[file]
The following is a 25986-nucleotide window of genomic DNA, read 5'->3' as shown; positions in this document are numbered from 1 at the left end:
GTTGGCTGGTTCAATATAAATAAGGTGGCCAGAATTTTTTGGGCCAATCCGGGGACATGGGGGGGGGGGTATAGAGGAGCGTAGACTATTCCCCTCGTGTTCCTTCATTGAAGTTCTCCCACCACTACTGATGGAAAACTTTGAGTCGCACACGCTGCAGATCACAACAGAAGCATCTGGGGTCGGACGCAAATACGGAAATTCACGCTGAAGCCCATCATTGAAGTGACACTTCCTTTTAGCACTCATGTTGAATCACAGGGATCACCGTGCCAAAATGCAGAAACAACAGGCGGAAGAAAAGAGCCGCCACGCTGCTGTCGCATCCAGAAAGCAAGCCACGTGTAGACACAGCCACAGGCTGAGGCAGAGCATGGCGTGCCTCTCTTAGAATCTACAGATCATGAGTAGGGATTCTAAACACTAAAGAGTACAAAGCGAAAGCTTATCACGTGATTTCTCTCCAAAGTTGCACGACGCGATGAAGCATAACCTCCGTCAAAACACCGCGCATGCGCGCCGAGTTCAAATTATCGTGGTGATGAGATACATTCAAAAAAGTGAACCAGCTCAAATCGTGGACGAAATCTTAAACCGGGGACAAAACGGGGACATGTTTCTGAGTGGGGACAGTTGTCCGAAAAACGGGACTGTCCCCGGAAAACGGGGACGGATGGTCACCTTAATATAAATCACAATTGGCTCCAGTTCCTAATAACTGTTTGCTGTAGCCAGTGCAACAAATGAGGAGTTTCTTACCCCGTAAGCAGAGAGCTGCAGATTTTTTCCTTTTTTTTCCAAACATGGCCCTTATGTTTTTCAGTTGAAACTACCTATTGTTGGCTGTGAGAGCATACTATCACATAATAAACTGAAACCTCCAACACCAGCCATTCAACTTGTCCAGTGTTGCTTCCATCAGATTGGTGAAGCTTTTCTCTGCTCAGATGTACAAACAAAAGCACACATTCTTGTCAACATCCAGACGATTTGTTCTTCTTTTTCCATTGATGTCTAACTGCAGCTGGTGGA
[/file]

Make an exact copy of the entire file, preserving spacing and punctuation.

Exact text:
The following is a 25986-nucleotide window of genomic DNA, read 5'->3' as shown; positions in this document are numbered from 1 at the left end:
GTTGGCTGGTTCAATATAAATAAGGTGGCCAGAATTTTTTGGGCCAATCCGGGGACATGGGGGGGGGGGTATAGAGGAGCGTAGACTATTCCCCTCGTGTTCCTTCATTGAAGTTCTCCCACCACTACTGATGGAAAACTTTGAGTCGCACACGCTGCAGATCACAACAGAAGCATCTGGGGTCGGACGCAAATACGGAAATTCACGCTGAAGCCCATCATTGAAGTGACACTTCCTTTTAGCACTCATGTTGAATCACAGGGATCACCGTGCCAAAATGCAGAAACAACAGGCGGAAGAAAAGAGCCGCCACGCTGCTGTCGCATCCAGAAAGCAAGCCACGTGTAGACACAGCCACAGGCTGAGGCAGAGCATGGCGTGCCTCTCTTAGAATCTACAGATCATGAGTAGGGATTCTAAACACTAAAGAGTACAAAGCGAAAGCTTATCACGTGATTTCTCTCCAAAGTTGCACGACGCGATGAAGCATAACCTCCGTCAAAACACCGCGCATGCGCGCCGAGTTCAAATTATCGTGGTGATGAGATACATTCAAAAAAGTGAACCAGCTCAAATCGTGGACGAAATCTTAAACCGGGGACAAAACGGGGACATGTTTCTGAGTGGGGACAGTTGTCCGAAAAACGGGACTGTCCCCGGAAAACGGGGACGGATGGTCACCTTAATATAAATCACAATTGGCTCCAGTTCCTAATAACTGTTTGCTGTAGCCAGTGCAACAAATGAGGAGTTTCTTACCCCGTAAGCAGAGAGCTGCAGATTTTTTCCTTTTTTTTCCAAACATGGCCCTTATGTTTTTCAGTTGAAACTACCTATTGTTGGCTGTGAGAGCATACTATCACATAATAAACTGAAACCTCCAACACCAGCCATTCAACTTGTCCAGTGTTGCTTCCATCAGATTGGTGAAGCTTTTCTCTGCTCAGATGTACAAACAAAAGCACACATTCTTGTCAACATCCAGACGATTTGTTCTTCTTTTTCCATTGATGTCTAACTGCAGCTGGTGGA